The Red Bulls appealed the DRC’s decision to a three-arbitrator CAS panel. Although a hearing was held in December 2022 on the case, no decision was issued until last week.

The CAS panel held that res judicata did apply as to three issues: (1) whether MLS validly exercised its option; (2) whether Kaku breached his contract; and (3) the consequences of that breach. On this last item, it is crucial to point out that the language of the Standard Player Contract only permitted Das to issue the injunctive relief he did – he had no authority to award damages nor did MLS seek any in that proceeding.

Consequently, the CAS panel held that the Red Bulls’ claim against Kaku was not barred by res judicata. Instead, it was barred by the lengthy provision in the contract declaring that FIFA’s regulations were not applicable.

The CAS panel did, however, remand the Red Bulls’ claims against Al-Taawoun back to the DRC for a full hearing.

The Potential Fallout

This was not the result MLS intended. The Standard Player Contract contains a provision which says that an arbitration decision – like that issued by Das – “may be immediately taken by either party to the relevant FIFA body or tribunal to be entered and enforced.” But, CAS ruled, MLS and the player had already renounced the applicability of FIFA’s regulations.

MLS had seemingly and mistakenly intended for a decision from a tribunal of first instance to then be able to be entered in another tribunal of first instance.  Both FIFA and CAS rejected this process as impermissible forum shopping.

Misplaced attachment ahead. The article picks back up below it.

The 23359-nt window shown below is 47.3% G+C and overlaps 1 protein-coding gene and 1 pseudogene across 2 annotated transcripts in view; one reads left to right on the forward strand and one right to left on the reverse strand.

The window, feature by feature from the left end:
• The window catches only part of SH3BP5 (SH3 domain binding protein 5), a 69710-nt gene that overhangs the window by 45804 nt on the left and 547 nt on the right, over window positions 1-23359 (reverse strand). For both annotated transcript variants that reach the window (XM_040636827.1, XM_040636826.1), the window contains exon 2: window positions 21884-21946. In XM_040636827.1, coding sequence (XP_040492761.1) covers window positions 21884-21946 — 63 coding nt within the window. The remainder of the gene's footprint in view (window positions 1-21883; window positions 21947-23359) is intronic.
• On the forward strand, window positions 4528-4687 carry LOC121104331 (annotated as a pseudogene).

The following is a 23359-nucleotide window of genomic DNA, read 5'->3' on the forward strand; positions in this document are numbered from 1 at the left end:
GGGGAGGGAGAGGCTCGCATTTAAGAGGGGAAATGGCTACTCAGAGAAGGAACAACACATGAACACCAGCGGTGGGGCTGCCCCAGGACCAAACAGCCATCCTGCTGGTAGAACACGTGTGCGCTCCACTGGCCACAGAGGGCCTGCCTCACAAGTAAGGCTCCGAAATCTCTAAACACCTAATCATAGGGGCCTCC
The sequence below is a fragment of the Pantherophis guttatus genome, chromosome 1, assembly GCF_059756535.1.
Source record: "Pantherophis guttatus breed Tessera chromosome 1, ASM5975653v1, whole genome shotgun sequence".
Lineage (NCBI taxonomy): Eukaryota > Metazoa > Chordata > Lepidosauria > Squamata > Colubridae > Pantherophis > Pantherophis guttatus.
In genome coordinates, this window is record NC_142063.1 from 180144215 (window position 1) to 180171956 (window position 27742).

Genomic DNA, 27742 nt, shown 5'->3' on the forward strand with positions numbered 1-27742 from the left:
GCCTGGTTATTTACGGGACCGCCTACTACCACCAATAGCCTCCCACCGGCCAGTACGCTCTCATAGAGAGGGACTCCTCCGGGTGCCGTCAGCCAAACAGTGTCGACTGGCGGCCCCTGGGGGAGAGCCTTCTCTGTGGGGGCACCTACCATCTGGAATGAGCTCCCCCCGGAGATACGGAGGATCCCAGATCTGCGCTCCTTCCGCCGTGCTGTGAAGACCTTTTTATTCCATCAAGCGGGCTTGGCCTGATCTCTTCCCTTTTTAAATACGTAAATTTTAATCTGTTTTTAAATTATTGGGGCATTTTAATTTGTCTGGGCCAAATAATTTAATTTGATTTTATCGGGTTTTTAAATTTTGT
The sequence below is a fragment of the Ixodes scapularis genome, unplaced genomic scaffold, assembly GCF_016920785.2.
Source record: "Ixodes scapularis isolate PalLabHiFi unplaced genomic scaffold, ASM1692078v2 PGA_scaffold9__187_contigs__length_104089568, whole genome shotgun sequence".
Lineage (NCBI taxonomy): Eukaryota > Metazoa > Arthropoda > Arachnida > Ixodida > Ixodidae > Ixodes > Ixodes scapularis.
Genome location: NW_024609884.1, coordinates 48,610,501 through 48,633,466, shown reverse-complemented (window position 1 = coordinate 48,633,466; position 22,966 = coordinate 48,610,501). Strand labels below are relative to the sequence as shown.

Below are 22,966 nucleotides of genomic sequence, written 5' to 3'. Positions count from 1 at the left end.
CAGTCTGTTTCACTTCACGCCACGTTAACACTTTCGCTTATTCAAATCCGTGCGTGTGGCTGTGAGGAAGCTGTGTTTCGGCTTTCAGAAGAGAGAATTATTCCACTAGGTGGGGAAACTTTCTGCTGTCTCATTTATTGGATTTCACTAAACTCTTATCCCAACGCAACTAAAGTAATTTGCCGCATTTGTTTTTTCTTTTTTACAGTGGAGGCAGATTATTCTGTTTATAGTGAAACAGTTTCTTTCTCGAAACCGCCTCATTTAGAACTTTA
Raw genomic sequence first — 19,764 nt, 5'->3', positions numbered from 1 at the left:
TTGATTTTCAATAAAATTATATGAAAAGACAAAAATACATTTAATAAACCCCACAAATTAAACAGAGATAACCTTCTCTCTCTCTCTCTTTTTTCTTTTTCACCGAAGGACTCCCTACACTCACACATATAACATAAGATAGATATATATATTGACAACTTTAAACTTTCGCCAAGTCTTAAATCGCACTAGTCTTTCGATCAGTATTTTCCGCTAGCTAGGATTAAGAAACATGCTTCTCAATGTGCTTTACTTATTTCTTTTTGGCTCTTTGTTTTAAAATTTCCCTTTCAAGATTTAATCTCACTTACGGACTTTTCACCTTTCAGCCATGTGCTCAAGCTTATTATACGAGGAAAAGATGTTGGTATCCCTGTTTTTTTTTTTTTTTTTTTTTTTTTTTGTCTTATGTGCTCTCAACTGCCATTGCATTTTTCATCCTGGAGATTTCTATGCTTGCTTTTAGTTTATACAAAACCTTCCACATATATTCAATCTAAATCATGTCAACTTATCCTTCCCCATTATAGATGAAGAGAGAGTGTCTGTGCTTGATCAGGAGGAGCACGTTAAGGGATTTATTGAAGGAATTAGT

Without recourse to FIFA, it seems that MLS would have been stuck with the option of trying to have the order it received in federal court confirming the arbitration award enforced in Saudi Arabia. Good luck.

MLS’ ability to enforce unilateral options moving forward is questionable. If a player were to ignore the option in favor of signing a contract in any league but MLS, then MLS’ only recourse is to obtain injunctive relief in an MLS-MLSPA arbitration proceeding, relief that is of dubious and difficult enforceability outside the United States.

MLS will likely be seeking to address this issue with the MLSPA as soon as possible. Indeed, the CAS panel noted “that the wording of the CBA and/or the standard contract should be amended accordingly in order to create a sufficient legal basis” for MLS or a club to receive financial compensation from a player that has breached his contract. Without that potential liability, there does not seem to be much preventing players from walking away from exercised options.

Christopher Deubert is Senior Counsel with Constangy, Brooks, Smith & Prophete LLP